Sunday, August 13, 2006


I just realized I had started a blog back in March. So I'm getting back to it. Partially for your entertainment, partially for my sanity. I must say getting this set up was a bit of a challenge as the entire website is in Chinese, but I perservered. I knew those three months studying Chinese would eventially pay off.

For those of you not up to speed with recent ongoings, I must first let you know that I am living in Beijing, China. I have a lot to say about the place, but I'll save that for a later time. In this lovely, humid, crowded, smoggy place I am living with my boyfriend, Zhao Ming. Yes, as if the name didn't give it away, he is Chinese. And yes, he is actually my fiance (but that word is just too pretentiously French sounding). I currently have two jobs. Job numero uno: teaching 4-year-olds English at a daycare. Very adorable, usually fun. Job numero dos: tutoring a Korean woman English. This job is quite interesting as I certainly don't speak Korean and this woman can't speak much English past "Hello, how are you?" This leaves us communicating in (broken) Chinese.

Now that you are filled it, I can get down to business. The real reason I'm writing this is to get out of my apartment. It's a nice enough place, but currently Ming's mother (mama) is staying with us. We are on Day 3 of her visit and she is leaving tomorrow. But tomorrow just doesn't seem like soon enough.

A part of me feels bad for saying this. I'm giving you the wrong impression. It's not that she isn't a wonderful person. She is a very nice lady. Truly. But having her here puts me face to face with my Americanishness or perhaps with her Chinesishness. I'm not sure, but I'm struggling with a few issues.

First, are all fruit she brought with her from Chengde (her and Ming's hometown, which is about 110 miles northeast of Beijing). She brought three boxes of fruit. The Chinese love to bring fruit when going to visit people, it's almost like a sickness. It's not like they give a few apples just to be polite. They practically bring carts full of the stuff. I mean, how much fruit can on person eat? And I have to try and eat it just to appease her. So today, after being stuffed full from eating lunch, I have to come home to eat apples, pears, grapes, and peaches. I just prefer American traditions. Chocolates, wine, flowers, even a liter of Pepsi would beat this.

The next thing that mystifies me is how I am expected to treat her like an old lady. Ming and I take turns helping her up stairs, holding her hand, and carrying her things. You might be thinking, "Oh, that's just being helpful. It's not because she's old." But you are wrong. Ming told me outright, "Mama is old." What??? She is only 52-years-old, and not only that, she is in good health. I can't imagine treating my 82-year-old grandmother this way, let alone someone my parent's age. But I guess that's just one of the many things that seperates Americans from the Chinese. We like our independence. Also, no one wants to be old in America. Not much good comes out of getting old. But the Chinese, they embrace it. They look up to the elderly, they help the elderly. If children address an old woman they don't know, they will call her "nainai" (grandmother). If a woman is slightly older than me it is wise to call her "jiejie" (older sister), but if she is younger I should call her "meimei" (little sister). This obsession with age and position is a little exhausting for me.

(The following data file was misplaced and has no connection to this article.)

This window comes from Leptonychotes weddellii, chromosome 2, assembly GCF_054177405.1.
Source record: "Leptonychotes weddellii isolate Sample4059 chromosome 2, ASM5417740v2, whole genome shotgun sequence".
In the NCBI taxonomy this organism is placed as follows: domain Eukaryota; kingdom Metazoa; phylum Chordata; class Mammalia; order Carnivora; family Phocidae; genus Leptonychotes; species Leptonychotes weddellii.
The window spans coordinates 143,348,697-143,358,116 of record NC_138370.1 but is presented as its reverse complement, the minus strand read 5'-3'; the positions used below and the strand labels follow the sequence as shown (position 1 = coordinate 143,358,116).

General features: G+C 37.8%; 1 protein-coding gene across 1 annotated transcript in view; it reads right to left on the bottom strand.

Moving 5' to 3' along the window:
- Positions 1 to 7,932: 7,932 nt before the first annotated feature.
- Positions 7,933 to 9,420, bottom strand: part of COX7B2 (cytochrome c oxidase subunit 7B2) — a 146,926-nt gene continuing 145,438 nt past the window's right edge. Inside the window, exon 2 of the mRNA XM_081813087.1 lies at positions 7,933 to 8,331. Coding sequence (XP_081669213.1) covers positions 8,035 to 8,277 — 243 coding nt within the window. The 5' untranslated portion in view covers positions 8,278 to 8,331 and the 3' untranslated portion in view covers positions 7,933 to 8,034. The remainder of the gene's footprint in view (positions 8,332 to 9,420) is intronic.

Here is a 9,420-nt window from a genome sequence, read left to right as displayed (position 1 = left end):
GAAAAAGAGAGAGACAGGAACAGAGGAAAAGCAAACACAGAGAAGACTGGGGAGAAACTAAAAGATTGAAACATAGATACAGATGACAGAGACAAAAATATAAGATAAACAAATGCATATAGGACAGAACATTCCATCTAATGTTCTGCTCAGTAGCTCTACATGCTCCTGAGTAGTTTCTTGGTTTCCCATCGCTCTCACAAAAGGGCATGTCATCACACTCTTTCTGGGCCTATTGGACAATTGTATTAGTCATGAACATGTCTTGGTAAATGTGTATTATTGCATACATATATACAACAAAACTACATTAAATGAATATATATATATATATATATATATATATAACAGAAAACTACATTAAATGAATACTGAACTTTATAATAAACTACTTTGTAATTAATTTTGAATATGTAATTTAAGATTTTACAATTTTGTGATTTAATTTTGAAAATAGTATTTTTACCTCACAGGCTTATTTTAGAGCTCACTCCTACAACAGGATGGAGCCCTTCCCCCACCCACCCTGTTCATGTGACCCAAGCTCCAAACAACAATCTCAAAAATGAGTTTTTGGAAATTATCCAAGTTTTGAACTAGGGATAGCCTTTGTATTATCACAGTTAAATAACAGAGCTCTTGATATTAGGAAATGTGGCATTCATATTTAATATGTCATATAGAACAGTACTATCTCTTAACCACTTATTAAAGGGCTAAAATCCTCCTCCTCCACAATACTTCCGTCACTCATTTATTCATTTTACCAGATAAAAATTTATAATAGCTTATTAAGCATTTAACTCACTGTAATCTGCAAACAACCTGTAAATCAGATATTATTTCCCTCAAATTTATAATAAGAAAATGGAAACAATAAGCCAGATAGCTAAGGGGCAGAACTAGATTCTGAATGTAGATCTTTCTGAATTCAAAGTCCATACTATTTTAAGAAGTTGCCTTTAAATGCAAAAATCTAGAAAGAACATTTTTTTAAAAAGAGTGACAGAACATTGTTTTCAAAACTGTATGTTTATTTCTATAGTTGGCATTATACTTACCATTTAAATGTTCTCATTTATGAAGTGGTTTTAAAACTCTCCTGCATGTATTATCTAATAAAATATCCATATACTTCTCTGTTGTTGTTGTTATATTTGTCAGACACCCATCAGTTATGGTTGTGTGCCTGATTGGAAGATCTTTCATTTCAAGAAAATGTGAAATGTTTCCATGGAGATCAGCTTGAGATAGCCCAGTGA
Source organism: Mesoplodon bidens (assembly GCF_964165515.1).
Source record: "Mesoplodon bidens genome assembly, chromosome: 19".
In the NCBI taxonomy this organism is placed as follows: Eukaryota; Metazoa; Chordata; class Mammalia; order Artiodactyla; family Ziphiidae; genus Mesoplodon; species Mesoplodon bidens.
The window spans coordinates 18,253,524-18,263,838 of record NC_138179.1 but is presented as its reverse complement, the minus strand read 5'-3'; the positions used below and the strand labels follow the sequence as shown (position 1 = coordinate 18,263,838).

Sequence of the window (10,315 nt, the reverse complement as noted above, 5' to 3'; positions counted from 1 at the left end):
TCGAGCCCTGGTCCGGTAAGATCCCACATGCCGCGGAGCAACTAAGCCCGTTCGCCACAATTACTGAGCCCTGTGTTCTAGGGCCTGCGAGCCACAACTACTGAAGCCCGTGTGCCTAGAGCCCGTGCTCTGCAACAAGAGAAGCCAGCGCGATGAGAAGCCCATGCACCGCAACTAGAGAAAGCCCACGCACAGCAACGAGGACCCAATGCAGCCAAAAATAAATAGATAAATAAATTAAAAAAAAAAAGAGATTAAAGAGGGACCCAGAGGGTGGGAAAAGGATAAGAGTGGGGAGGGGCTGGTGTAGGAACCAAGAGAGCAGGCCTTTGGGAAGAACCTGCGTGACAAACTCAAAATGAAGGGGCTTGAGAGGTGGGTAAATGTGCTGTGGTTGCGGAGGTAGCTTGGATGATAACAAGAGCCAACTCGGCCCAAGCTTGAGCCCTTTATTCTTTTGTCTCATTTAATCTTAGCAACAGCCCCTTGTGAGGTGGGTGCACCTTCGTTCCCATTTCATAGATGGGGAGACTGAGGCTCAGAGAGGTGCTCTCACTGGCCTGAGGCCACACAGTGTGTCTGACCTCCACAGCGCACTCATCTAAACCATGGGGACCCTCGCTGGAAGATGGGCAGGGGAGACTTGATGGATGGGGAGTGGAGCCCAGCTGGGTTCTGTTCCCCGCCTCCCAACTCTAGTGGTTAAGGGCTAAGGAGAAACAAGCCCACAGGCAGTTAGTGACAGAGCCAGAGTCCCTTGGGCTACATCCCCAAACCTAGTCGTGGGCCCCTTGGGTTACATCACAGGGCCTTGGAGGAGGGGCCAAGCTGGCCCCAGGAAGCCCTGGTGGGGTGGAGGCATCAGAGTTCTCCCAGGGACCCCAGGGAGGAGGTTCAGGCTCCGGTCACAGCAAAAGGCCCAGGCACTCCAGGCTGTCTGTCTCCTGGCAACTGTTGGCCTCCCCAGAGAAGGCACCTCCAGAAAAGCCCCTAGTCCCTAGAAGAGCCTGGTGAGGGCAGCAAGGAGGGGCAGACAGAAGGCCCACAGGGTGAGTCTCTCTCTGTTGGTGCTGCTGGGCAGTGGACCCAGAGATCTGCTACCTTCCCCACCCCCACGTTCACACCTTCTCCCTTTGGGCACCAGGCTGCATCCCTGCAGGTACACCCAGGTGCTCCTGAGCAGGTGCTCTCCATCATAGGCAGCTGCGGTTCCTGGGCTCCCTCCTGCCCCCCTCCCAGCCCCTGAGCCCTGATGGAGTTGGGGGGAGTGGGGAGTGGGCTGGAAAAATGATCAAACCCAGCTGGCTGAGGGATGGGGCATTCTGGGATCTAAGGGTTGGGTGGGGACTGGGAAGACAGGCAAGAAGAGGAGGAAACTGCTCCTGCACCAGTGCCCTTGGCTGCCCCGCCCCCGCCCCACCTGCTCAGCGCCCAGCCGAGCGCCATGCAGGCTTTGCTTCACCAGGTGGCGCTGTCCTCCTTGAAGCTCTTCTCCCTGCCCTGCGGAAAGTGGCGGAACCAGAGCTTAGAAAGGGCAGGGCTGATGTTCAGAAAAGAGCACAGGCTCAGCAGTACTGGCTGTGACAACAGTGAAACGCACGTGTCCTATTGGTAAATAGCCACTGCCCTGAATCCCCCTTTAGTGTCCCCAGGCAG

The final thing I will mention (all though I could keep going) was our trip to T.G.I.Fridays restaurant. Yes, they have two of them in Beijing. They are identical to the American version minus the customers and waitstaff who are, of course, predominently Chinese. Mama has never in her 52 years has eaten at an American style restaurant. I don't think she's ever even eaten an American meal, not even the ever-so-popular KFC. She didn't know the rules. Using a fork and knife was the first obstacle. She did pretty well though. Next came the Bahama Mama. I ordered her this fruity drink so she could try some juiced down American liquor. This sweet drink was to her liking though, as she dumped a packet of sugar into it. She also dipped her brocolli in ketchup. But who am I to judge? If she thought it tasted good, I wasn't going to stop her. This was all pretty cute, until the hacking and spitting started. It's no big thing to do this kind of thing in public, I even do it now and then. I think it's the air quality here or something (at least that's my excuse). Anyways, this would be fine anyplace else, but you really can't spit on the floor at T.G.I.Fridays. I told her to do it in a napkin, which the Chinese think is revolting.

Sometimes it's amazing to me that I've been her nearly a year and a half. I thought I'd changed. Accepted these little "cultural differences." I guess you can take the girl out of America, but you can't take America out of the girl.

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